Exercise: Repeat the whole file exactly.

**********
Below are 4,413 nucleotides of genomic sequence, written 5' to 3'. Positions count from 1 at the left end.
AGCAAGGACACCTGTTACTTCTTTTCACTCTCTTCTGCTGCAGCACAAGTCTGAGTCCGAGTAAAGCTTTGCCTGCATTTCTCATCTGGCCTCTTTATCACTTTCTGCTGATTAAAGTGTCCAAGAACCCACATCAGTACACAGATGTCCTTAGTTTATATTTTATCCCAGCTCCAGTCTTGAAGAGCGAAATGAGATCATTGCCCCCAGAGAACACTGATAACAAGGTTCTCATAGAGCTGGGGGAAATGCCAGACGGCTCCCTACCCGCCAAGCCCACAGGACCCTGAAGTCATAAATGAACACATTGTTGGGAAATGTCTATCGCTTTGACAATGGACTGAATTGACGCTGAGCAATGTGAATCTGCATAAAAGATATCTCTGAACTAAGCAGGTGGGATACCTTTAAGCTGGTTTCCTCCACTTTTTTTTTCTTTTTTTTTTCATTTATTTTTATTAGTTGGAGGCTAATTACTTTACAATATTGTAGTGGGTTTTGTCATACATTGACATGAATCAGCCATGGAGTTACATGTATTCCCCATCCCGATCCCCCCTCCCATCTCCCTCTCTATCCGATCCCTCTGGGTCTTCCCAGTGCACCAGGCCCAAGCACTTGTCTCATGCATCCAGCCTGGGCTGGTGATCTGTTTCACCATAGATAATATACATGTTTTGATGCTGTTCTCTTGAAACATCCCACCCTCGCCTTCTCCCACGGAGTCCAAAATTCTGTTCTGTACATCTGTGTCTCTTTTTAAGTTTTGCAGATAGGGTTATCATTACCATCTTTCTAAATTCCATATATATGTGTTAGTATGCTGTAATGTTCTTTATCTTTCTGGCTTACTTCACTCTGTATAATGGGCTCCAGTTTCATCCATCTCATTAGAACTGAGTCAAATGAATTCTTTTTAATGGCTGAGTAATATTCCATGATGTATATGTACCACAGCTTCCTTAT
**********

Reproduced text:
Below are 4,413 nucleotides of genomic sequence, written 5' to 3'. Positions count from 1 at the left end.
AGCAAGGACACCTGTTACTTCTTTTCACTCTCTTCTGCTGCAGCACAAGTCTGAGTCCGAGTAAAGCTTTGCCTGCATTTCTCATCTGGCCTCTTTATCACTTTCTGCTGATTAAAGTGTCCAAGAACCCACATCAGTACACAGATGTCCTTAGTTTATATTTTATCCCAGCTCCAGTCTTGAAGAGCGAAATGAGATCATTGCCCCCAGAGAACACTGATAACAAGGTTCTCATAGAGCTGGGGGAAATGCCAGACGGCTCCCTACCCGCCAAGCCCACAGGACCCTGAAGTCATAAATGAACACATTGTTGGGAAATGTCTATCGCTTTGACAATGGACTGAATTGACGCTGAGCAATGTGAATCTGCATAAAAGATATCTCTGAACTAAGCAGGTGGGATACCTTTAAGCTGGTTTCCTCCACTTTTTTTTTCTTTTTTTTTTCATTTATTTTTATTAGTTGGAGGCTAATTACTTTACAATATTGTAGTGGGTTTTGTCATACATTGACATGAATCAGCCATGGAGTTACATGTATTCCCCATCCCGATCCCCCCTCCCATCTCCCTCTCTATCCGATCCCTCTGGGTCTTCCCAGTGCACCAGGCCCAAGCACTTGTCTCATGCATCCAGCCTGGGCTGGTGATCTGTTTCACCATAGATAATATACATGTTTTGATGCTGTTCTCTTGAAACATCCCACCCTCGCCTTCTCCCACGGAGTCCAAAATTCTGTTCTGTACATCTGTGTCTCTTTTTAAGTTTTGCAGATAGGGTTATCATTACCATCTTTCTAAATTCCATATATATGTGTTAGTATGCTGTAATGTTCTTTATCTTTCTGGCTTACTTCACTCTGTATAATGGGCTCCAGTTTCATCCATCTCATTAGAACTGAGTCAAATGAATTCTTTTTAATGGCTGAGTAATATTCCATGATGTATATGTACCACAGCTTCCTTAT